When I said, "I traversed the Great State of 'X'" rest assured what I meant was "I had a lot of driving to do and I hoped I wouldn't fall asleep with the cruise control set at 75 mph." Really, anytime I told anyone what I had to go through just to get home I used the word "traverse." What do you think of when you hear the word “traverse”? Don't you imagine something the likes of Lewis and Clark might have experienced? As a listener, you are intrigued. Mood- elevated. Interest- piqued.
As the speaker, I knew this. I didn't want the person I was talking to to think I didn't like going home because I did. It's just what I had to go through to get there was some(most)times, inconvenient (at a minimum). I've learned it's better to have your audience imagine a fantastical journey of exploratory spirit encompassing will power and patience in order to get a college named after you. Ok, maybe not the last part. But at a minimum, it was that spirit that embodied the feelings of home.
Recently, I "traversed" the "Great State" of Pennsylvania. (I am aware Pennsylvania goes by "Commonwealth." Work with me here.) I don't remember how many hours it was, but I drove across the whole thing. It was a beast. An absolute behemoth of gray sky, pavement, and tractor trailers. I needed blue skies, fresh pavement, and reasonable drivers. I got rain, potholes, and surly long distance haulers. So yea, you could say that it required will power and patience to ensure survival. More so, it needed some engineers and a road paving crew, pronto. Nothing about it was exploratory. Just Point A to Point B. It didn't deserve having an institution of higher learning named after me.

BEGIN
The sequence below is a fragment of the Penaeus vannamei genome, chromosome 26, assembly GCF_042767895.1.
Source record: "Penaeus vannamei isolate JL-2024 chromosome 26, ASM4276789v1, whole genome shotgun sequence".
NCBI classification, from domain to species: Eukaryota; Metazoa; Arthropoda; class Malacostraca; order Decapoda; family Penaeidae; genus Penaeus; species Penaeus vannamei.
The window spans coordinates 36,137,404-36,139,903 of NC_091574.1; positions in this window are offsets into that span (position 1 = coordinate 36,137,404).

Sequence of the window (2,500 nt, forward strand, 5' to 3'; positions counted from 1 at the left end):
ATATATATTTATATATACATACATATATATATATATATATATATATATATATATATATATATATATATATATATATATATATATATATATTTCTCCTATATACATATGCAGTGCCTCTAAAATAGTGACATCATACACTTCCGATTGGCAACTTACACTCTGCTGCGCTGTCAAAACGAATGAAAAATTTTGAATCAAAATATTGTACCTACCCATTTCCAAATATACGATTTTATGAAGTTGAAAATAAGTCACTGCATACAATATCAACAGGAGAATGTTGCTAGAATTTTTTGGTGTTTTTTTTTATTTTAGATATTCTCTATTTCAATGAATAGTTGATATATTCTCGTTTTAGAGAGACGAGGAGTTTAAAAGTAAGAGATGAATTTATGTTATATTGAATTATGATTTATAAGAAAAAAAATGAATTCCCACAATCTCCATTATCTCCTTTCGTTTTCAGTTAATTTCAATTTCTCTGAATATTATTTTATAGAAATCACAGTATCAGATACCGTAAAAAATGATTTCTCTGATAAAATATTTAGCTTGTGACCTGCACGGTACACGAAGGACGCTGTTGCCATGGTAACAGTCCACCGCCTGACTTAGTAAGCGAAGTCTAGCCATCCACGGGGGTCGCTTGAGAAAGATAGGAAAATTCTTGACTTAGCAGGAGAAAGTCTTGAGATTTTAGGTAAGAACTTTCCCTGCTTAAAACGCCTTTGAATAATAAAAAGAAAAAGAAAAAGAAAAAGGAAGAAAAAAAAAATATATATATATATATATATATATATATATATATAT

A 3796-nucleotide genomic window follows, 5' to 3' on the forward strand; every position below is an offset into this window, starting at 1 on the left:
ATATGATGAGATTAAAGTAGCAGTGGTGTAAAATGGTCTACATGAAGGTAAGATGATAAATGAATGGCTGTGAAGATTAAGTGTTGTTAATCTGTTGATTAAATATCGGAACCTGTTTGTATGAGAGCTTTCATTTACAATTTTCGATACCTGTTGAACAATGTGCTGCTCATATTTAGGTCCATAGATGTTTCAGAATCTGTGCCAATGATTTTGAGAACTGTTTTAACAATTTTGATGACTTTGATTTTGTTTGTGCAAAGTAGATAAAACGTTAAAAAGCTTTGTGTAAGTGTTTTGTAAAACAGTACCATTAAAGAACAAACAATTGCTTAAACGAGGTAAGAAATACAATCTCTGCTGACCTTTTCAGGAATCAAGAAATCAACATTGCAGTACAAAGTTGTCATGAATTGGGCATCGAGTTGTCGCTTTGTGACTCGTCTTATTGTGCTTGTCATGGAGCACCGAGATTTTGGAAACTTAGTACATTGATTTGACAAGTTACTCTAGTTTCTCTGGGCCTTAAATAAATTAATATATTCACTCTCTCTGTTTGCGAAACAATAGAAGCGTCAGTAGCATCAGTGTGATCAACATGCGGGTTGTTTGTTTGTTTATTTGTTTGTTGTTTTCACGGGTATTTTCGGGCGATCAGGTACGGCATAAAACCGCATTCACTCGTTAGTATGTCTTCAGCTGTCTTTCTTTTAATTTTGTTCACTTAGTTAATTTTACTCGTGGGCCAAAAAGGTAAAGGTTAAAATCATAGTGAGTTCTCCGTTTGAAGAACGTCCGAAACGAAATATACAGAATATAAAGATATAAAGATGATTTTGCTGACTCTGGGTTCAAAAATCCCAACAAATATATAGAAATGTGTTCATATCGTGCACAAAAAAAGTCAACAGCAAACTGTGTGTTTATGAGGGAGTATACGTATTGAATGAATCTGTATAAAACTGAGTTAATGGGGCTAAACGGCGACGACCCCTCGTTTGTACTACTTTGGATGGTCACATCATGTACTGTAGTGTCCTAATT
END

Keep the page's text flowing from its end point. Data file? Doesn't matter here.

It did, in retrospect, deserve a soundtrack. One that encompassed some feeling of will power, patience, and of the fantastical. On that soundtrack, it deserved The Head and the Heart's "Rivers and Roads." Really, I was leaving because my family live[d] in a different state, and in the words of the song if you don’t know what to make of this, then we will not relate.
So, of course, it took will power and patience to be away from them as long as I was. They grew and achieved and called occasionally but didn’t connect fully because they knew I had to devote my energies to other endeavors. They had to find out if they could get along without me, and to decide things that I probably wouldn’t have had a say in anyway.
And now I’m back. It’s all just as romantic and fantastical, isn’t it? To return to where you started? End where you began? On the other hand, as even the song points out:
nothing is as it has been.
You will be haunted by the harmonies of this song. If you’ve experienced anything about moving away and changing and moving back and wanting the old and getting the new and coming to terms with the in between and starting again you’ll recognize it in the song.
And, after coming to terms with all that (if you can), from your little spot on the east coast, with your family all around you, you’ll look back on what you had (temporarily) given it all up for. You’ll recall fondly and maybe want to be back on the other side of Pennsylvania, in that far off place. And for some of those people that were there with you, or maybe even just one, you'll think:
I miss your face like hell.